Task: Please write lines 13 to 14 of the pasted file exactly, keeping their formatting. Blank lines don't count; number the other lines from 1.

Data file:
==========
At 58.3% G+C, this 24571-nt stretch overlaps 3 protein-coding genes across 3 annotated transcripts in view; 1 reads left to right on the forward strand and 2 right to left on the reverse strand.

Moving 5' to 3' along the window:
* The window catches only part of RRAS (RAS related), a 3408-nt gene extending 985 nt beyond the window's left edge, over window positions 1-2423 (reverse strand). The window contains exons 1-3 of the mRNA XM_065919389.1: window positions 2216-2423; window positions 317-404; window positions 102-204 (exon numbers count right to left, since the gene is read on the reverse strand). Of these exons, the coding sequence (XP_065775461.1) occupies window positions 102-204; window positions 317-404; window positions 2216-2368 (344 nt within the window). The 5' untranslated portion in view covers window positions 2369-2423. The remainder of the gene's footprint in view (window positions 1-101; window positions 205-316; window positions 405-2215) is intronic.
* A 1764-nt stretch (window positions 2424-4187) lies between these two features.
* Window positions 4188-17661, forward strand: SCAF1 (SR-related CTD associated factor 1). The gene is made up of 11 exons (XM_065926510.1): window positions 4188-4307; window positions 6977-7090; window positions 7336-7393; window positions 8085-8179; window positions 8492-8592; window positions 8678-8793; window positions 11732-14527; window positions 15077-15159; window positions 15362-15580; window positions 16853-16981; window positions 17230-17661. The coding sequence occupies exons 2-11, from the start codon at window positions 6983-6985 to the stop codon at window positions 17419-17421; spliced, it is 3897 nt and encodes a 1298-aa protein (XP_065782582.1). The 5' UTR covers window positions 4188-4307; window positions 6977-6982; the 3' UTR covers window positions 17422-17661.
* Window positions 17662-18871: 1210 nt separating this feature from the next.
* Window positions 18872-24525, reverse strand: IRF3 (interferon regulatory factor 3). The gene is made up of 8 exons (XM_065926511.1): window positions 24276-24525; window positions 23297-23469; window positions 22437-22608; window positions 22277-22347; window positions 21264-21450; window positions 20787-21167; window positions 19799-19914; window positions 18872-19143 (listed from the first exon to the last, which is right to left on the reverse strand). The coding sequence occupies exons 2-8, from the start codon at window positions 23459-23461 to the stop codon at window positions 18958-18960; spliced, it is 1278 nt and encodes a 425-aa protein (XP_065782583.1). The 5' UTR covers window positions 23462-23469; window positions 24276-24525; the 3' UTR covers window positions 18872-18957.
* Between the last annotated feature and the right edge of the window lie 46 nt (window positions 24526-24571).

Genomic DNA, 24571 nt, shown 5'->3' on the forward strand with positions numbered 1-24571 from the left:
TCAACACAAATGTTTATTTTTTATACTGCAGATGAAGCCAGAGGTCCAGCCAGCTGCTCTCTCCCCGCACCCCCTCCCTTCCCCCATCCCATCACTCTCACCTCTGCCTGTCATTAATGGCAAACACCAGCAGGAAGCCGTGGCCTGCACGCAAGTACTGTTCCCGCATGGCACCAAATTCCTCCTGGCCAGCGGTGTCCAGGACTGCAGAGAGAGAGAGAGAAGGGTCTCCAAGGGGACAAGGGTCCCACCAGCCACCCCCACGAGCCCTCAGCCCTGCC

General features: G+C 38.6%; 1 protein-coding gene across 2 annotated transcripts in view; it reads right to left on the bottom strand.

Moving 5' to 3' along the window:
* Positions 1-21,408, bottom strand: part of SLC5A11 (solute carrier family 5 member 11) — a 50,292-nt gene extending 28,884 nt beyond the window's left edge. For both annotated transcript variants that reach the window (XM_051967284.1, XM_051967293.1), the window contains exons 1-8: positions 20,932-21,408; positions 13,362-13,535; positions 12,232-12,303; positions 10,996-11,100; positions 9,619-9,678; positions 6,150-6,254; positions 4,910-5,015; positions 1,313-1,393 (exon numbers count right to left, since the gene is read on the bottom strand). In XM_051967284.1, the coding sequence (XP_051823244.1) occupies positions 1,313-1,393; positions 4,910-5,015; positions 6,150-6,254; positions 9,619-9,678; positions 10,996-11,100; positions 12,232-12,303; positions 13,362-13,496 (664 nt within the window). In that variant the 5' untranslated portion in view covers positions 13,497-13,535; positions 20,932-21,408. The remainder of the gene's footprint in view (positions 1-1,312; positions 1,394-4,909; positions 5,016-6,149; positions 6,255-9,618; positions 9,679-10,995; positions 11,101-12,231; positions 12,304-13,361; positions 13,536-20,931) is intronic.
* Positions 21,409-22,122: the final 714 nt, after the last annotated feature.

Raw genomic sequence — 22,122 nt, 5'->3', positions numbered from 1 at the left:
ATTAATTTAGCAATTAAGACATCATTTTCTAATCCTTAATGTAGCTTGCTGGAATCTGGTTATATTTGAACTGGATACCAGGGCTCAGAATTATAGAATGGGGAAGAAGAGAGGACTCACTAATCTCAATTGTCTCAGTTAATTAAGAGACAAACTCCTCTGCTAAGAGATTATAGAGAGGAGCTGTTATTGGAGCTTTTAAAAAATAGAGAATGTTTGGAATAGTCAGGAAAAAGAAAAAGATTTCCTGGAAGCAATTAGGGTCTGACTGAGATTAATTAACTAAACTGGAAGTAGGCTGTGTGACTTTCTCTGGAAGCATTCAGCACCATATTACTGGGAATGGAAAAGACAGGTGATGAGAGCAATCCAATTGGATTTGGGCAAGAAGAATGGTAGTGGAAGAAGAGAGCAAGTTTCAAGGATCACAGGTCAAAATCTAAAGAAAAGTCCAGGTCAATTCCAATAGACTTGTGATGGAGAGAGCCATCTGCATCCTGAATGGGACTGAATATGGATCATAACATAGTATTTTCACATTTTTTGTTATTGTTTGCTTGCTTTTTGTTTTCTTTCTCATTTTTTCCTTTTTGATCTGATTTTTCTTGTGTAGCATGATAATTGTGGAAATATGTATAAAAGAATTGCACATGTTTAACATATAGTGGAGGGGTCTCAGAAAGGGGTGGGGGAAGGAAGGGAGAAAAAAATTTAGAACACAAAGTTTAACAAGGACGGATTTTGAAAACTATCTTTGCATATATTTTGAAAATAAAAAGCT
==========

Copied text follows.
* Positions 1-21,408, bottom strand: part of SLC5A11 (solute carrier family 5 member 11) — a 50,292-nt gene extending 28,884 nt beyond the window's left edge. For both annotated transcript variants that reach the window (XM_051967284.1, XM_051967293.1), the window contains exons 1-8: positions 20,932-21,408; positions 13,362-13,535; positions 12,232-12,303; positions 10,996-11,100; positions 9,619-9,678; positions 6,150-6,254; positions 4,910-5,015; positions 1,313-1,393 (exon numbers count right to left, since the gene is read on the bottom strand). In XM_051967284.1, the coding sequence (XP_051823244.1) occupies positions 1,313-1,393; positions 4,910-5,015; positions 6,150-6,254; positions 9,619-9,678; positions 10,996-11,100; positions 12,232-12,303; positions 13,362-13,496 (664 nt within the window). In that variant the 5' untranslated portion in view covers positions 13,497-13,535; positions 20,932-21,408. The remainder of the gene's footprint in view (positions 1-1,312; positions 1,394-4,909; positions 5,016-6,149; positions 6,255-9,618; positions 9,679-10,995; positions 11,101-12,231; positions 12,304-13,361; positions 13,536-20,931) is intronic.
* Positions 21,409-22,122: the final 714 nt, after the last annotated feature.